A government proposal to reduce the frequency of MOT tests could affect road safety in the UK, writes motoring campaigner Steph Savill.
Under the current MOT system, our cars receive a yearly inspection that includes critical safety items such as tyres, brakes and steering, to check they are roadworthy.
This first happens when the car is three years old and then each year thereafter, or 3-1-1, as it’s known.
Currently, more than a third of the vehicles presented for their first MOT fail the test.
Despite this, the government is considering changing our MOT system to the European model, where a car has its first MOT when it is four years old and then every two years thereafter, known as 4-2-2.
Apparently, this proposal is all about easing the financial burden on UK motorists but it fails to take into account the road safety implications and the job losses for mechanics as a result of this change.
The EU influence
But what ministers are not telling us is that the UK’s MOT test procedures are covered by an EU directive, and that in July 2010 the EU issued a communication about plans to harmonise MOT procedures across member states so we all might adopt the 4-2-2 plan.
The Department for Transport (DfT) confirms it wants to look again at the MOT, including the frequency of tests, to check it “has the right balance of testing for modern vehicles”, but says no decisions have been made.
However, motoring groups like my own FOXY Lady Drivers Club are very unhappy that it is even being considered.
Safety research evidence
Research commissioned by the DfT in November 2008 found that the 4-2-2 system would result in more than 400 additional deaths a year, compared to the 1857 deaths on our roads in 2010 under the current system.
The counter argument is, of course, that cars are more reliable now than when the test was first introduced in 1960.
But the fact remains that no amount of safety or reliability features will make a car safe if it isn't adequately maintained, regularly serviced and checked for road safety.
And we all know that left to their own devices, few motorists do this as well or as regularly as we should.
Motorists deserve answers
What we want to understand is why:
•The EU didn't choose the UK's MOT regime when the evidence is that this saves lives and could create more jobs;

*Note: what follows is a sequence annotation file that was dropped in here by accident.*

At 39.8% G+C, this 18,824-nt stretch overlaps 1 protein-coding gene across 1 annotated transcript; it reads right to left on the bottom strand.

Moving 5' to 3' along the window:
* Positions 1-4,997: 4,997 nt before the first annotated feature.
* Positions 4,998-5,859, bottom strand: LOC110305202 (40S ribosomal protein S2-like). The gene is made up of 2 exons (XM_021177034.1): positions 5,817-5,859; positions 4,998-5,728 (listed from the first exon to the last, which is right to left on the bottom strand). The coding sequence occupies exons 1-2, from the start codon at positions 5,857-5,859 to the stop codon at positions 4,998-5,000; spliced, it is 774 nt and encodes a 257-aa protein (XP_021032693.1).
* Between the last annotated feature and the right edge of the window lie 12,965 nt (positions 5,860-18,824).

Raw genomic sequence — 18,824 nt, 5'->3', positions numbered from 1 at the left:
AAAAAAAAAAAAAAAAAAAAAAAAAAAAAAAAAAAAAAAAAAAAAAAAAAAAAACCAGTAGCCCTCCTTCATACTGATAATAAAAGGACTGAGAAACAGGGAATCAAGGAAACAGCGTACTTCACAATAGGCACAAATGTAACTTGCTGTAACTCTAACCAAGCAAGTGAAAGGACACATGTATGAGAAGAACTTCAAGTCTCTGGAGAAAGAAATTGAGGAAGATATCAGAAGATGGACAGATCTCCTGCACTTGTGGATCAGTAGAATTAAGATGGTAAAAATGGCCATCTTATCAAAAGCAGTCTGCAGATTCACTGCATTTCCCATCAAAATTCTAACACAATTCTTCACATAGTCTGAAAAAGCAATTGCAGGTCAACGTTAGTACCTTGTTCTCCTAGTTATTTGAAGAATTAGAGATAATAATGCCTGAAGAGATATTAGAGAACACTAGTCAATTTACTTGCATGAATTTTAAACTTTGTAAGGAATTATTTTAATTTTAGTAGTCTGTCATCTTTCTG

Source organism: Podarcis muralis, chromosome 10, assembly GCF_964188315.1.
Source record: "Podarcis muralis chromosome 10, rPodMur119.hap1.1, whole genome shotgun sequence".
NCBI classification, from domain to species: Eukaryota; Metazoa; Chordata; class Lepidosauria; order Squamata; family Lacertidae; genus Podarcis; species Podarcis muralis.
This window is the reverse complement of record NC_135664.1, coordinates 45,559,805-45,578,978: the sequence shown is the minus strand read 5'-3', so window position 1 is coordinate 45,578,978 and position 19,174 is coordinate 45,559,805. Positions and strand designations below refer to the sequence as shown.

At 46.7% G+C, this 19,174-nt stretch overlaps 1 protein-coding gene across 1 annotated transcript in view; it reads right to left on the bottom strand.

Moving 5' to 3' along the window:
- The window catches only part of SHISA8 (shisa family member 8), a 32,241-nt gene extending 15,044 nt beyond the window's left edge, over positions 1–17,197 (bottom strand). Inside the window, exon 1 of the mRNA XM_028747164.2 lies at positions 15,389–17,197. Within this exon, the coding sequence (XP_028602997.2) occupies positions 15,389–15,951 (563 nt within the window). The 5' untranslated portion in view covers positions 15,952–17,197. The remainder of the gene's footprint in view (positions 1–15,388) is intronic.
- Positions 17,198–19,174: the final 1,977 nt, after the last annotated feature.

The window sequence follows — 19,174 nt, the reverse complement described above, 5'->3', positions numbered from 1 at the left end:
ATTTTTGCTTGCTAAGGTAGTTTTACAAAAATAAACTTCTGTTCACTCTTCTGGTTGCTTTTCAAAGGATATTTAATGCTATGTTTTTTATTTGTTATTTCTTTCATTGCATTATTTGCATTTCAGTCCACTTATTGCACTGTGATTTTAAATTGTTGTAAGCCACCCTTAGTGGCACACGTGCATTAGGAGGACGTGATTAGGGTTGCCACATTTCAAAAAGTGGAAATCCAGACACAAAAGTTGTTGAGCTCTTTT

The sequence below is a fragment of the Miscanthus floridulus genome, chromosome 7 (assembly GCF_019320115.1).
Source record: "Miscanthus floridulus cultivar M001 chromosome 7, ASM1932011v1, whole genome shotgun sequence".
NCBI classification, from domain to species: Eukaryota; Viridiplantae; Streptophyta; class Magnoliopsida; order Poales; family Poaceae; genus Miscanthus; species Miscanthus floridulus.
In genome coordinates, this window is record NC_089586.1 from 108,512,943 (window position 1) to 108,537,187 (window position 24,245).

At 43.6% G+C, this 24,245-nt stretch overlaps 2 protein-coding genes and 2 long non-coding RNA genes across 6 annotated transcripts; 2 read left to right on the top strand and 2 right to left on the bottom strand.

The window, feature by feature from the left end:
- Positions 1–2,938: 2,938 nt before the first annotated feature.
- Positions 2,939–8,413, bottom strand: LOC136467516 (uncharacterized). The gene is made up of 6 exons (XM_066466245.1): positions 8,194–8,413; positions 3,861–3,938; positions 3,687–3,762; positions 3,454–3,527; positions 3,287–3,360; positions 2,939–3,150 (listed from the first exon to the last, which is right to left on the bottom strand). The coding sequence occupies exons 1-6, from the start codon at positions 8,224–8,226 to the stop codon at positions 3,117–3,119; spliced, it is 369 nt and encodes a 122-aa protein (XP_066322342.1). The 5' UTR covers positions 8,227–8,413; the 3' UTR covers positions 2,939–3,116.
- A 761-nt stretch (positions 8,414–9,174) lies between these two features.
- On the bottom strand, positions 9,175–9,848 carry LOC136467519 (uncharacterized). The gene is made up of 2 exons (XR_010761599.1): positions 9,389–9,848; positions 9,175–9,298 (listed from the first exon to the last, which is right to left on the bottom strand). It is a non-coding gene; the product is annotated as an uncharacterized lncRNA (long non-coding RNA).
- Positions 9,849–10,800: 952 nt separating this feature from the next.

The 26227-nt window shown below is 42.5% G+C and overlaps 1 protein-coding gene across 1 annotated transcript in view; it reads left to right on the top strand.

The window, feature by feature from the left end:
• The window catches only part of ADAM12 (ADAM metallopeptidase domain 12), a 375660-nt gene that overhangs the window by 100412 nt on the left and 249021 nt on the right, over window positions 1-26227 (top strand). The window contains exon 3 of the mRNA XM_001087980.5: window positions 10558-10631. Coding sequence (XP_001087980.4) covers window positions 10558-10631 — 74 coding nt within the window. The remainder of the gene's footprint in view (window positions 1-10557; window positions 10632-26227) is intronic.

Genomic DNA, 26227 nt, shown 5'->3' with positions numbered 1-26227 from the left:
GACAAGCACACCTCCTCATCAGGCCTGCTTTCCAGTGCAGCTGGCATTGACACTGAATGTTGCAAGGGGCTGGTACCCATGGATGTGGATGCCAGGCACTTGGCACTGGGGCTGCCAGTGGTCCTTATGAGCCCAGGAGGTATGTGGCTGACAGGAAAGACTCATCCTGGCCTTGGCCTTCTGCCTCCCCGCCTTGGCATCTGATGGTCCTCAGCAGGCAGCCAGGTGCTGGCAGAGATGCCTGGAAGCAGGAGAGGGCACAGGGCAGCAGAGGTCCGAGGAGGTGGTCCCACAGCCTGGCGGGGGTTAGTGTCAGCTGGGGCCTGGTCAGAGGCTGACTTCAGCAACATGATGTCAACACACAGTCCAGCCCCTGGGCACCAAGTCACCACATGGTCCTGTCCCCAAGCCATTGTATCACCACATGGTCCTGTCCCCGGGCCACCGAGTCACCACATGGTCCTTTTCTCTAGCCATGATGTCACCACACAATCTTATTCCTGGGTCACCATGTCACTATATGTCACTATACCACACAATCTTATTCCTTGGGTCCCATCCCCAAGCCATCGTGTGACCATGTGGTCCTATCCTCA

• Our government hasn't said an immediate no to the EU, knowing that this proposal is likely to cost us lives and jobs;
• Our government favours this supposed money-saving move for motorists - the average MOT costs £54.85 so if cars only have one every other year motorists would save half, or £27 - rather than the simpler option of reducing the cost of road tax by £27. This option would also mean no job losses. Industry figures confirm there are around 18,000 garages employing approximately 50,000 MOT testers. If the number of MOTs is halved then half those MOT tester jobs could be lost.
This all seems to suggest that our government is prepared to kowtow to the EU regardless of the safety research evidence.
The likely outcome
Certainly many motorists will be glad to reduce the number of times they are expected to visit garages but few realise the genuine safety risks they could be running as a result.
The EU may force this legislation upon us much as it did with the gender equality ruling that will lead to increased car insurance premiums for UK women from December 2012. So it is unwise for any of us to imagine that common-sense is any form of defence when irrational decision-making is foisted upon us by the EU.
Mark my words, if the 4-2-2 MOT change happens in the UK it will not be in our best interests. Yet we appear to have no voice or choice when it comes to the EU telling us what to do, even when this could well cost us lives.
Steph Savill, runs the award-winning FOXY Lady Drivers Club, a motoring organisation for women.
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